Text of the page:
Character Strengths and Virtues

Character Strengths and Virtues (CSV) is a book by Christopher Peterson and Martin Seligman (2004) that attempts to present a measure of humanist ideals of virtue in an empirical, rigorously scientific manner, intended to provide a theoretical framework for practical applications for positive psychology.[1]

Character Strengths and Virtues: A Handbook and Classification
Character Strengths and Virtues.jpg
AuthorChristopher Peterson and Martin Seligman
GenrePsychology, philosophy
PublisherAmerican Psychological Association and Oxford University Press
Publication date

Definition of strengths and virtuesEdit

CSV identifies six classes of virtue (i.e. "core virtues") comprising 24 measurable "character strengths". The organization of the six virtues and 24 strengths is as follows:

  1. Wisdom and Knowledge: creativity, curiosity, open-mindedness, love of learning, perspective
  2. Courage: bravery, persistence, integrity, zest
  3. Humanity: love, kindness, social intelligence
  4. Justice: teamwork, fairness, leadership
  5. Temperance: forgiveness and mercy, humility, prudence, self control
  6. Transcendence: appreciation of beauty and excellence, gratitude, hope, humor, spirituality

CSV in its opening chapter[2] defined character strengths as satisfying most of the ten following criteria:

  • contributes to individual fulfillment "for oneself and others";[3]
  • intrinsically valuable, in an ethical sense (gifts, skills, aptitudes, and expertise can be squandered, but character strengths and virtues cannot);
  • non-rivalrous;
  • not the opposite of a desirable trait (a counterexample is steadfast and flexible, which are opposites but are both commonly seen as desirable);
  • trait-like (habitual patterns that are relatively stable over time);
  • not a combination of the other character strengths in the CSV;
  • personified (at least in the popular imagination) by people made famous through story, song, etc.;
  • observable in child prodigies (though this criterion is not applicable to all character strengths);
  • absent in some individuals;
  • and nurtured by societal norms and institutions.

The introduction of CSV suggests that these six virtues are considered good by the vast majority of cultures and throughout history and that practicing these traits leads to increased happiness. Notwithstanding numerous caveats, this suggestion of universality hints that in addition to trying to broaden the scope of psychological research to include mental wellness, the leaders of the positive psychology movement are challenging moral relativism and suggesting that virtue has a biological basis.[1] These arguments are in line with the science of morality.

Each of the 24 character traits is defined behaviorally, with psychometric evidence demonstrating that it can be reliably measured. The book shows that "empirically minded humanists can measure character strengths and virtues in a rigorous scientific manner."[4]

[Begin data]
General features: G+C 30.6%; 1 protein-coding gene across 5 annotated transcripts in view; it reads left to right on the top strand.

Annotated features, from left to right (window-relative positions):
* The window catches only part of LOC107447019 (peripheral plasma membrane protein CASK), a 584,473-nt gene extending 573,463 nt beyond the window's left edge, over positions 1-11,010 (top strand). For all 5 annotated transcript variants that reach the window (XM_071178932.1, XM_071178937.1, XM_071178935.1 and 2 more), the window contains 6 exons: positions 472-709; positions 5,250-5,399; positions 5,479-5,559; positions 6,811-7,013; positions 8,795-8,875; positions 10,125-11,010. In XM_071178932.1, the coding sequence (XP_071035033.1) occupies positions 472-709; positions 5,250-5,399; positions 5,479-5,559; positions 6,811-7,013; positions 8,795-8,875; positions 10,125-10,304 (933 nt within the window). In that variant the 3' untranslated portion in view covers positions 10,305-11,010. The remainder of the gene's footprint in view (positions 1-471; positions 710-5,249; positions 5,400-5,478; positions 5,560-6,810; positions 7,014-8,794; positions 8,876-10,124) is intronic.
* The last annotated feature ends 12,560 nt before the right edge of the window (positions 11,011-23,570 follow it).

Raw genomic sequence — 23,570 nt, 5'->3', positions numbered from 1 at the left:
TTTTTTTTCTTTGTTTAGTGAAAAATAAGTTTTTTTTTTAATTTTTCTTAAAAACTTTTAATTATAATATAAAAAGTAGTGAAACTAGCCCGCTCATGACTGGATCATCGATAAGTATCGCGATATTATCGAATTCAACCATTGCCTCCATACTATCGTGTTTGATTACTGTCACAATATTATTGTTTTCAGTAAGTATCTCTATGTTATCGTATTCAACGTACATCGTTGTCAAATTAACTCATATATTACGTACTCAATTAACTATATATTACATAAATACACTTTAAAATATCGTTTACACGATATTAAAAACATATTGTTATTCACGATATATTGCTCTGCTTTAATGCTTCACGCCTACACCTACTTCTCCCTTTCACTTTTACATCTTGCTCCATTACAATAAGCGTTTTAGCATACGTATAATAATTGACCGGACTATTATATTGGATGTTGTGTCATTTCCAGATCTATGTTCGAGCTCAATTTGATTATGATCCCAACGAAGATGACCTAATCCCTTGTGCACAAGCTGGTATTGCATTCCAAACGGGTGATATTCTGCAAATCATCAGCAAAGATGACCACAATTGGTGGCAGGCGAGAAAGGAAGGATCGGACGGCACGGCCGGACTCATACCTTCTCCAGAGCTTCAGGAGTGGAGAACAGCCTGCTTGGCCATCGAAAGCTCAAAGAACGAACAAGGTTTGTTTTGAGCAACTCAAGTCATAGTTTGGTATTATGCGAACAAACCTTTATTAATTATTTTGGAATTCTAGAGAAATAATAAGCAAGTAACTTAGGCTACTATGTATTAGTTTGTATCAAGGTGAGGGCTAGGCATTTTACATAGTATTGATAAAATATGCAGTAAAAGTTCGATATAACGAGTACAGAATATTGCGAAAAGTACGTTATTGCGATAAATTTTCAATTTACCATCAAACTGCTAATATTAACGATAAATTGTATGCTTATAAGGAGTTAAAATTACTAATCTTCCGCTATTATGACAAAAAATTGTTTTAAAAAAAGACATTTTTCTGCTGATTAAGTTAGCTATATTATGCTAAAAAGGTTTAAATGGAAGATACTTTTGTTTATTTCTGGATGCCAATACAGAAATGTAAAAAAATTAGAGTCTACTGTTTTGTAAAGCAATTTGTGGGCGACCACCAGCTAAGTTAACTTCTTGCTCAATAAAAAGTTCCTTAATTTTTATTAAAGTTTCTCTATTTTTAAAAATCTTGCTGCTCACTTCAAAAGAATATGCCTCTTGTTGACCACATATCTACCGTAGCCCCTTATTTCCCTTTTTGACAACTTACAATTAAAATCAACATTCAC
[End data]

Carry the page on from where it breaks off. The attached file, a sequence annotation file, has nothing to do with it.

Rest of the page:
Practical applications of positive psychology include helping individuals and organizations correctly identify their strengths and use them to increase and sustain their respective levels of well-being. Each trait "provides one of many alternative paths to virtue and well-being."[4] Therapists, counselors, coaches, and various other psychological professionals can use the new methods and techniques to build and broaden the lives of individuals who are not necessarily suffering from mental illness or disorder.

Finally, other researchers have advocated grouping the 28 identified character traits into just four classes of strength (Intellectual, Social, Temperance, Transcendent) or even just three classes (without Transcendence). Not only is this easier to remember, but additionally there is evidence that these adequately capture the components of the 28 original traits.[5]

Perspective and wisdom (personified for example by Ann Landers): the coordination of "knowledge and experience" and "its deliberate use to improve wellbeing."[6] Many, but not all, studies find that adults' self-ratings of perspective/wisdom do not depend on age.[7] This stands in contrast to the popular notion that wisdom increases with age.[7]

See alsoEdit


  1. ^ a b Peterson, Christopher; Seligman, Martin E. P. (2004). Character Strengths and Virtues: A Handbook and Classification. Oxford: Oxford University Press. ISBN 0-19-516701-5.
  2. '^ See CSVs first chapter ("Introduction to a 'Manual of the Sanities'"), section entitled "Criteria for a Strength of Character" (pp. 16-28).
  3. ^ "Criterion 1 A strength contributes to various fulfillments that constitute the good life, for oneself and for others" (CSV, p. 17).
  4. ^ a b Cloninger, C. Robert (2005). "Character Strengths and Virtues: A Handbook and Classification". American Journal of Psychiatry. American Psychiatric Association. 162 (4): 820–821. doi:10.1176/appi.ajp.162.4.820-a. Retrieved 2007-04-05.
  5. ^ Jessica Shryack, Michael F. Steger, Robert F. Krueger, Christopher S. Kallie (2010). The structure of virtue: An empirical investigation of the dimensionality of the virtues in action inventory of strengths. Elsevier.
  6. ^ Peterson, Christopher; Seligman, Martin E. P. (2004). Character strengths and virtues: A handbook and classification. Oxford: Oxford University Press. p. 106. ISBN 0-19-516701-5.
  7. ^ a b Peterson, Christopher; Seligman, Martin E. P. (2004). Character strengths and virtues: A handbook and classification. Oxford: Oxford University Press. p. 185. ISBN 0-19-516701-5.

External linksEdit